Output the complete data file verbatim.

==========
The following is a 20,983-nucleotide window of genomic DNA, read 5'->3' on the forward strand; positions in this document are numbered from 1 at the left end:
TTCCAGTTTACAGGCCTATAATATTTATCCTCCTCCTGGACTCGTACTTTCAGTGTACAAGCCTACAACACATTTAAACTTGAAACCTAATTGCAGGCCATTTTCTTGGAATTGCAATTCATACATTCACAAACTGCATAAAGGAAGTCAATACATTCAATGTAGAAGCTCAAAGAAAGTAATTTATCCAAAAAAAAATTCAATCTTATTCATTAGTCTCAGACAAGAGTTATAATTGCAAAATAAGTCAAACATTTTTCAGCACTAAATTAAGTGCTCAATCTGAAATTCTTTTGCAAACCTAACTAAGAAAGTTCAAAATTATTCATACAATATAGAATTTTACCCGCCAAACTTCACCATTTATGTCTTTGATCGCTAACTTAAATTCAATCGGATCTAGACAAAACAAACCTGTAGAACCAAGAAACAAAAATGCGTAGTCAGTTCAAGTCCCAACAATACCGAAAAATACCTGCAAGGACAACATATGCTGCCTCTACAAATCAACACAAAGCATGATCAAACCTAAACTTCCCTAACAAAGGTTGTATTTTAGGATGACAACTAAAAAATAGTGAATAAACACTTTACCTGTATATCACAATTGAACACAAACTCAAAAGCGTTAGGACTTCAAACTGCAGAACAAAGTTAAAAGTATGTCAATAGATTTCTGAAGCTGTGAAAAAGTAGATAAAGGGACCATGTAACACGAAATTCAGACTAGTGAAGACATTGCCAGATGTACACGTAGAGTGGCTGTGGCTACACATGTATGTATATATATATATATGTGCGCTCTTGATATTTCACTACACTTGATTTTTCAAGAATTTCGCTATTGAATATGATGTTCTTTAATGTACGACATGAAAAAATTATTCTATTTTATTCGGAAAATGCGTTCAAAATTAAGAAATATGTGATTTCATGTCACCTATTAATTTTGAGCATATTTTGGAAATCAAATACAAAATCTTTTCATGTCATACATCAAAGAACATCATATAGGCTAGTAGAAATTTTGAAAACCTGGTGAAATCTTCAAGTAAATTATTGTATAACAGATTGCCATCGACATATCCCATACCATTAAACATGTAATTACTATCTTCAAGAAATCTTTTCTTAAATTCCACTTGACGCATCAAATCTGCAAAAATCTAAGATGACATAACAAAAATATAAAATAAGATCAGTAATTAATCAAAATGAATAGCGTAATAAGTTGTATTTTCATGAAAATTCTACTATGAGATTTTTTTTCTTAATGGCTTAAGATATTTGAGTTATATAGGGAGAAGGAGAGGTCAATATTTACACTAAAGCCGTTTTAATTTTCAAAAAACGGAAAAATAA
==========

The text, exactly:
The following is a 20,983-nucleotide window of genomic DNA, read 5'->3' on the forward strand; positions in this document are numbered from 1 at the left end:
TTCCAGTTTACAGGCCTATAATATTTATCCTCCTCCTGGACTCGTACTTTCAGTGTACAAGCCTACAACACATTTAAACTTGAAACCTAATTGCAGGCCATTTTCTTGGAATTGCAATTCATACATTCACAAACTGCATAAAGGAAGTCAATACATTCAATGTAGAAGCTCAAAGAAAGTAATTTATCCAAAAAAAAATTCAATCTTATTCATTAGTCTCAGACAAGAGTTATAATTGCAAAATAAGTCAAACATTTTTCAGCACTAAATTAAGTGCTCAATCTGAAATTCTTTTGCAAACCTAACTAAGAAAGTTCAAAATTATTCATACAATATAGAATTTTACCCGCCAAACTTCACCATTTATGTCTTTGATCGCTAACTTAAATTCAATCGGATCTAGACAAAACAAACCTGTAGAACCAAGAAACAAAAATGCGTAGTCAGTTCAAGTCCCAACAATACCGAAAAATACCTGCAAGGACAACATATGCTGCCTCTACAAATCAACACAAAGCATGATCAAACCTAAACTTCCCTAACAAAGGTTGTATTTTAGGATGACAACTAAAAAATAGTGAATAAACACTTTACCTGTATATCACAATTGAACACAAACTCAAAAGCGTTAGGACTTCAAACTGCAGAACAAAGTTAAAAGTATGTCAATAGATTTCTGAAGCTGTGAAAAAGTAGATAAAGGGACCATGTAACACGAAATTCAGACTAGTGAAGACATTGCCAGATGTACACGTAGAGTGGCTGTGGCTACACATGTATGTATATATATATATATGTGCGCTCTTGATATTTCACTACACTTGATTTTTCAAGAATTTCGCTATTGAATATGATGTTCTTTAATGTACGACATGAAAAAATTATTCTATTTTATTCGGAAAATGCGTTCAAAATTAAGAAATATGTGATTTCATGTCACCTATTAATTTTGAGCATATTTTGGAAATCAAATACAAAATCTTTTCATGTCATACATCAAAGAACATCATATAGGCTAGTAGAAATTTTGAAAACCTGGTGAAATCTTCAAGTAAATTATTGTATAACAGATTGCCATCGACATATCCCATACCATTAAACATGTAATTACTATCTTCAAGAAATCTTTTCTTAAATTCCACTTGACGCATCAAATCTGCAAAAATCTAAGATGACATAACAAAAATATAAAATAAGATCAGTAATTAATCAAAATGAATAGCGTAATAAGTTGTATTTTCATGAAAATTCTACTATGAGATTTTTTTTCTTAATGGCTTAAGATATTTGAGTTATATAGGGAGAAGGAGAGGTCAATATTTACACTAAAGCCGTTTTAATTTTCAAAAAACGGAAAAATAA